The opening 22 cut out of the second end 14 of the sleeve 11 is provided in a preferred embodiment of the invention to permit unobstructed viewing of the contents of the vial 21. The configuration best pictured in FIG. 1C also helps the user to guide the top of the vial 21 into the second end 14 of sleeve 11. It further provides an unobstructed view of the tip 30 of needle 4 through the slotted opening 29 cut into the side of vial stopper 28.
The preferred material for sleeve 11 is a clear, slightly elastic medical grade plastic similar to that used for disposable syringes. An opaque medical grade plastic would also be suitable especially if the openings 20 and 22 are present in both ends of sleeve 11. The ends of sleeve 11 should expand slightly when the syringe 1 and vial 21 are press-fitted into ends 12 and 14. Since the sleeve 11 will not ordinarily come into contact with the medicament, the needle or the patient, almost any slightly elastic plastic can be used for sleeve 11.
If the medicament to be drawn into the syringe barrel 4 is substantially transparent the indicia 10 placed on the syringe barrel 4 to indicate the volume of space inside the barrel 4 can be placed on the barrel 4 so they may be read through the medicament and the barrel 4 in magnified form. The transparent medicament itself can act as a magnifier. This would be especially useful for users with impaired vision and is preferable to the more costly separate magnifier provided by other products such as the housing described in U.S. Pat. No. 5,247,972. The indicia 10 on the vial and the level of medicament in the barrel 4 can also be highlighted by using a background color such as bright white or highly reflective paint on the inside surface of the sleeve 11 opposite the position where the indicia 10 on the barrel 4 would normally appear. When the indicia 10 are positioned in the slotted opening 20 by turning the barrel 4, the background of contrasting colors seen directly through the slotted opening 20 will highlight the indicia 10.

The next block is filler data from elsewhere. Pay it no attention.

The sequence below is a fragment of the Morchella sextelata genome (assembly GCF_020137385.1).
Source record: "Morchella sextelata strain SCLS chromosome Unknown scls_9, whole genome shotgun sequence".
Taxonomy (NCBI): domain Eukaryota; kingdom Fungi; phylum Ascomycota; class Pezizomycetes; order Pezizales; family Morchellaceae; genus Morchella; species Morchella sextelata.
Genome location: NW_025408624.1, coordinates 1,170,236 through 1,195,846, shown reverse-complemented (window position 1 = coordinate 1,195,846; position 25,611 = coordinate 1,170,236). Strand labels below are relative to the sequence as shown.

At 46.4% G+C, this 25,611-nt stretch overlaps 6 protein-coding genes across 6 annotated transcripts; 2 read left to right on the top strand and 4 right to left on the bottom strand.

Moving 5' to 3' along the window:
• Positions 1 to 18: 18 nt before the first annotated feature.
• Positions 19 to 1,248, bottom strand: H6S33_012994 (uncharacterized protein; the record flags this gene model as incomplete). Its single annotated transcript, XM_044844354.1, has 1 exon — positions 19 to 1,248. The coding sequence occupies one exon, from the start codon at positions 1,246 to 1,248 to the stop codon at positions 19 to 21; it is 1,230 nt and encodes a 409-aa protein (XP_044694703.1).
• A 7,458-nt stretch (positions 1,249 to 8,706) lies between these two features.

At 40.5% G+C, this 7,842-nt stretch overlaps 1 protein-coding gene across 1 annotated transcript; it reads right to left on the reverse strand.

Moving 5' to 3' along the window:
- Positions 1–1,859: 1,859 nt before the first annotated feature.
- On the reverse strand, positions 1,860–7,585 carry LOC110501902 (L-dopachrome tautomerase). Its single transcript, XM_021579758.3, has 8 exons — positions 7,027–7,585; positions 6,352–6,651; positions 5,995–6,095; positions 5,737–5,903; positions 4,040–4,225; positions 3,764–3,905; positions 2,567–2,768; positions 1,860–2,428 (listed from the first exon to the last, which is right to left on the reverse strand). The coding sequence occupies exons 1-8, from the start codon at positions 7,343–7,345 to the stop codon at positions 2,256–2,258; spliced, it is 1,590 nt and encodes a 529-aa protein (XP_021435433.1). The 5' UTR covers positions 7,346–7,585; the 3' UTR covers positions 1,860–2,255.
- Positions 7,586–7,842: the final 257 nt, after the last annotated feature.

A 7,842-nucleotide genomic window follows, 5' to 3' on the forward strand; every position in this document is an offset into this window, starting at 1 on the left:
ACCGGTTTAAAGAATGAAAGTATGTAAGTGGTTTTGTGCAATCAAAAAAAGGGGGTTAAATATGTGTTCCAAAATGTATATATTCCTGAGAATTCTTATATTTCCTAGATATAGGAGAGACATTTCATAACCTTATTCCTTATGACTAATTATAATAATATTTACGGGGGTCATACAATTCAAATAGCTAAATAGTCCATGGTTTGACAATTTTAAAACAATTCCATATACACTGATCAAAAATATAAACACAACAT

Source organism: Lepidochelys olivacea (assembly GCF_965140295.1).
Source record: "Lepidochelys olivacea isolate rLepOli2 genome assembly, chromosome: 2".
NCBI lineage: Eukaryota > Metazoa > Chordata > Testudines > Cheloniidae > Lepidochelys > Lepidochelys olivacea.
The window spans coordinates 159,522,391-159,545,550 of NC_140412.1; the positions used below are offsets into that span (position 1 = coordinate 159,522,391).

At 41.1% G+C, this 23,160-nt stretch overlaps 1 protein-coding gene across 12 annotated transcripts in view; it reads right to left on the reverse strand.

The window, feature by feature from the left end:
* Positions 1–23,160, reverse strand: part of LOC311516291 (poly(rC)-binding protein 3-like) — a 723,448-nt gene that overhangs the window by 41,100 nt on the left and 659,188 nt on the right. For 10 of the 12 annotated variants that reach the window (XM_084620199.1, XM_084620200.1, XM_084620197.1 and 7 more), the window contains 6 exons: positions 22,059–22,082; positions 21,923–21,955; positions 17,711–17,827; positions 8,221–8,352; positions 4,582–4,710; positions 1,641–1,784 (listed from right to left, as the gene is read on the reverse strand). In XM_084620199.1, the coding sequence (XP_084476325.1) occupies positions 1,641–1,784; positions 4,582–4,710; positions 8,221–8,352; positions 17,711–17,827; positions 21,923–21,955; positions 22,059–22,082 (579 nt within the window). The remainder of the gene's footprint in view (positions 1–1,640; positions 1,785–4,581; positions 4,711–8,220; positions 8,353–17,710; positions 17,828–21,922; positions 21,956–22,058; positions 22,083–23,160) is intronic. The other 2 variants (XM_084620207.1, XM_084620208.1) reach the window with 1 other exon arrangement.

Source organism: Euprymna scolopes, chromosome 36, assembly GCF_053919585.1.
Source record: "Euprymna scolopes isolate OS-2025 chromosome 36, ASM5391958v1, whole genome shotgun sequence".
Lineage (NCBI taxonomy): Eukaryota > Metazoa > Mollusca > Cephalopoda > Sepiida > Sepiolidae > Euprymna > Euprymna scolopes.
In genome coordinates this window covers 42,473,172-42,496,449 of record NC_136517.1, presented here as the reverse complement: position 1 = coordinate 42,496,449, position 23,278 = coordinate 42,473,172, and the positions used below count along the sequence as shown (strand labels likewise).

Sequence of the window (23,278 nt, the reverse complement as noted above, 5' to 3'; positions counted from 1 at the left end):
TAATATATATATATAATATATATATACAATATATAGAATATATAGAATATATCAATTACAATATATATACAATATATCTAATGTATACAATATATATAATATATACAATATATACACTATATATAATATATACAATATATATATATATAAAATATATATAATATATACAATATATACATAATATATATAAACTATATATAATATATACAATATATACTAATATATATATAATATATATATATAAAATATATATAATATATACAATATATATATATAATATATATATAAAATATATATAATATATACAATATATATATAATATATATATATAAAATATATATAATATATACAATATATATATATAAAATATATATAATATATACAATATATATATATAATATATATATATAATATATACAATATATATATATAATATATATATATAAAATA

The foregoing relates essentially to preferred exemplary embodiments of the present invention, it being understood that other embodiments and variants thereof are possible within the scope of the invention as defined by the legal scope of the appended claims.
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|U.S. Classification||604/192, 141/27, 604/414, 604/905|
|International Classification||A61M39/04, A61J1/00, A61J1/20|
|Cooperative Classification||A61J1/201, A61M2039/042, A61J1/2096, Y10S604/905|
|Jan 9, 1995||AS||Assignment|
Owner name: ANDONIAN, JOSEPH K., MICHIGAN
Free format text: ASSIGNMENT OF ASSIGNORS INTEREST;ASSIGNOR:HEDGES, HARRY S.;REEL/FRAME:007311/0635
Effective date: 19950107
|Apr 4, 2000||REMI||Maintenance fee reminder mailed|
|Sep 10, 2000||LAPS||Lapse for failure to pay maintenance fees|
|Nov 14, 2000||FP||Expired due to failure to pay maintenance fee|
Effective date: 20000910